The following is a transcript taken from Google Plus "+Health Care Tallk Community
+Mark Browne +Kathi Browne +David Harlow +Mark Taber discussed the proposed ACO movement. Perhaps I am jaundiced as far as government inspired modifications to Medicare and organizational imperatives. In 1964 when Medicare began physicians almost unanimously opposed Medicare, not because it was government insurance or intrusion into the healthcare market, but because physicians knew an inflow of federal dollars would fuel increases in healthcare spending. Physicians knew that modeling the payment system whereby 80% coverage of patient cost created an ability to bill more and fueled much of the medical device development.A little known feature of the original Medicare reimbursement was the payment rate was tied to the usual and customary charge of physicians;
New physicians originally set ther reimbursement rate by increasing their charges when they first began in practice. Often times new physicians would receive higher Medicare payments as compared to established physicians. Physicians and hospitals in the private sector could now offer healthcare to seniors who prior to this had no coverage unless it was included in their pension plan. Uninsured seniors would depend upon the public hospital system. In 1971 contracting became legal with passage of the HMO law and prepaid contracting. It took about ten years and by 1981 PPOs and HMOs were epidemic. Many HMOs went bankrupt and providers were left 'holding the bag' In many cases local or regional managed care plans were formed with a withhold of 15% or more administered by small groups. This mechanism allowed capitalization of the small entities, using withholds meant to be paid back to providers, and instead used to line pockets when the smaller managed care entity was bought by much larger entities. Providers were duped by a relatively few unscrupulous organizers who came away with windfall profits.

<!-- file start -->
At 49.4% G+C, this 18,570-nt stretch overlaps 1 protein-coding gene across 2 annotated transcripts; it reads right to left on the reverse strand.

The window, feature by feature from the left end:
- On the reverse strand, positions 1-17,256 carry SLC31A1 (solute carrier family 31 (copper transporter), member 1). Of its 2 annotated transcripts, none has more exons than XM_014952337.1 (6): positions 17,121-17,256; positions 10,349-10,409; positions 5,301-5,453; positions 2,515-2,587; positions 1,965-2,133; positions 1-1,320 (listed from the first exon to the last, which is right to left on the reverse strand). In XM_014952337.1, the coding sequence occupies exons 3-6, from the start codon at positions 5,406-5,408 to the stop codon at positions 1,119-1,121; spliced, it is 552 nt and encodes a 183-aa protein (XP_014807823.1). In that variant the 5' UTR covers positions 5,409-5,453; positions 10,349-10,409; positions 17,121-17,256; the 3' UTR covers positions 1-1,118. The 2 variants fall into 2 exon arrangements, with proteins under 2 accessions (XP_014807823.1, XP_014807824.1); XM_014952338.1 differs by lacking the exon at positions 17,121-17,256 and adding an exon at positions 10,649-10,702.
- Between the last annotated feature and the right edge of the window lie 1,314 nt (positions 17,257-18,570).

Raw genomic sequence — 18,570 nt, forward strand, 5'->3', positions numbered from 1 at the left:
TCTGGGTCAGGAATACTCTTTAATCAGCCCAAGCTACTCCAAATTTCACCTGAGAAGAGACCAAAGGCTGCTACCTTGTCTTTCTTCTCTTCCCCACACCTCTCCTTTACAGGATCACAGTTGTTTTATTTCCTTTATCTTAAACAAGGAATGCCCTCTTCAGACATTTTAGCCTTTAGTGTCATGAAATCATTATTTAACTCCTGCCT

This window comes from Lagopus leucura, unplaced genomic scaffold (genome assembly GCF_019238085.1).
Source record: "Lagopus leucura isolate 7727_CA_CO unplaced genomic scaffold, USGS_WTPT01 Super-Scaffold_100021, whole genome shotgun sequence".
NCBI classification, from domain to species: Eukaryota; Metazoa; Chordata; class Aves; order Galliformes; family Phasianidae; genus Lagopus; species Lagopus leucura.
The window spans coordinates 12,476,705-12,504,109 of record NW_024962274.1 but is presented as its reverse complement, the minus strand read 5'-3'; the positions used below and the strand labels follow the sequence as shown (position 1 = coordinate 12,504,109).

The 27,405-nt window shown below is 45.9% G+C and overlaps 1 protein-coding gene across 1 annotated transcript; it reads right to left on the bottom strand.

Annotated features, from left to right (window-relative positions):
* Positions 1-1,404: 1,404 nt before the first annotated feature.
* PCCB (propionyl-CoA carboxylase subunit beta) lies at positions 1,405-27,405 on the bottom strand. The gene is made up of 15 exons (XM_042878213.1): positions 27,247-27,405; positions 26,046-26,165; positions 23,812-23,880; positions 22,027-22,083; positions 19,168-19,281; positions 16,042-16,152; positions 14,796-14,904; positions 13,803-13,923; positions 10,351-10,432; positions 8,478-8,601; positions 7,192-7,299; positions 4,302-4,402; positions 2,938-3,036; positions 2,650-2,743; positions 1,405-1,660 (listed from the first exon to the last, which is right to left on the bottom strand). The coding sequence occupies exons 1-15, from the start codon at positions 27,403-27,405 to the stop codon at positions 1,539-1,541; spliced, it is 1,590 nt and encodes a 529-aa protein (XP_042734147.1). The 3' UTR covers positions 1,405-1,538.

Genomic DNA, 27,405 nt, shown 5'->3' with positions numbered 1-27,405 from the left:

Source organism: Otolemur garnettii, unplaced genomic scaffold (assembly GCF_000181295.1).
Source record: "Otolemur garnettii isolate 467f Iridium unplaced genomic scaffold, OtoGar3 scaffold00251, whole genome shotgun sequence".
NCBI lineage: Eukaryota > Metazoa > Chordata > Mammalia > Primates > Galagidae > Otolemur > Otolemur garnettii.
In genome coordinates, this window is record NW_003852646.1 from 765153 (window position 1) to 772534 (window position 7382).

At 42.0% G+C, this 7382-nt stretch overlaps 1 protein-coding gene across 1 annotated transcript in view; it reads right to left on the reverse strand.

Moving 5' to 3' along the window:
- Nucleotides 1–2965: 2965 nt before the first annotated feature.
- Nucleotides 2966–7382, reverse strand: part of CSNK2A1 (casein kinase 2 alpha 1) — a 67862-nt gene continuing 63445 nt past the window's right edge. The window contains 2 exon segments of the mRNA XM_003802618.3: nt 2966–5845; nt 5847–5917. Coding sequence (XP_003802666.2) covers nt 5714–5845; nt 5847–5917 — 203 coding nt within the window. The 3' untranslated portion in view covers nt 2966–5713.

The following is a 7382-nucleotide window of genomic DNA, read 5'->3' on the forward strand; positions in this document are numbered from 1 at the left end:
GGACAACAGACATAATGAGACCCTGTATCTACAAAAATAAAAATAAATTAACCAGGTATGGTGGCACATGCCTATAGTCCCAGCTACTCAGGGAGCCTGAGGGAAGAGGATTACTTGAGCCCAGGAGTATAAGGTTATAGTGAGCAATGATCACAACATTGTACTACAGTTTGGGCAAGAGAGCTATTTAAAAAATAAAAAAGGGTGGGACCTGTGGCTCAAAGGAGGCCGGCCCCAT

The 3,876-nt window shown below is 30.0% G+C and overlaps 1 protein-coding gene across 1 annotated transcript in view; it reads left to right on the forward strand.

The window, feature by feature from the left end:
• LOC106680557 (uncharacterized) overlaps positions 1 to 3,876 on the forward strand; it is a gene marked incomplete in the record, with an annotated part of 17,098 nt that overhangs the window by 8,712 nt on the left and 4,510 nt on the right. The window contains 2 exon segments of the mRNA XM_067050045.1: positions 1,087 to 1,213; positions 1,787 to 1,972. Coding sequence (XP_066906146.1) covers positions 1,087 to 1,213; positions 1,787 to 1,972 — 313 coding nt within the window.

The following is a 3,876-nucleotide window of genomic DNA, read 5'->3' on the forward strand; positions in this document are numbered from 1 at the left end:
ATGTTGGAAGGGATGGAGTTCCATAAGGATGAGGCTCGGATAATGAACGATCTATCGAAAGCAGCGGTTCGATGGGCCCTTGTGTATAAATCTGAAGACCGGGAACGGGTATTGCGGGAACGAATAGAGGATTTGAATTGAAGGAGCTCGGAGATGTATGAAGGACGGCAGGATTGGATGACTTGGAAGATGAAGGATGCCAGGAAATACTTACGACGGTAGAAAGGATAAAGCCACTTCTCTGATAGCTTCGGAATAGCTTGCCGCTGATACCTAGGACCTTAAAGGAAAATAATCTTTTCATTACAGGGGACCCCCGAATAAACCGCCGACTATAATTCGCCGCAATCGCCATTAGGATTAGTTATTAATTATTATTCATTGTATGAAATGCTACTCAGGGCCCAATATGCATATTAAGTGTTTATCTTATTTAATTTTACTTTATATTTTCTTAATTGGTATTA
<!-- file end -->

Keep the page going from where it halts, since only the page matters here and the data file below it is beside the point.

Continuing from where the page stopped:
Other control mechanisms were put in place, such as prior authorization, and Medicare’ switched to allowable charges.
Regardless of these governing actions medical inflation became even worse, far outpacing the increase in GDP overall,
ACOs likely will go the same way as margins dip to near zero and perhaps into the negative numbers. Hospital boards and ACO management will follow the prevailing wisdom, when solvency is threatened. Sell, or merge. The next step within five years will be mergers and outright purchases of ACOs
The trail leads to government intervention and bail outs of health entities, 'too big to fail". Sound familiar? Where have we heard this before?
I hate being right about these inevitabilities. Truth is, getting larger does not mean more savings.
I have given in to my worst fears in the middle of the night..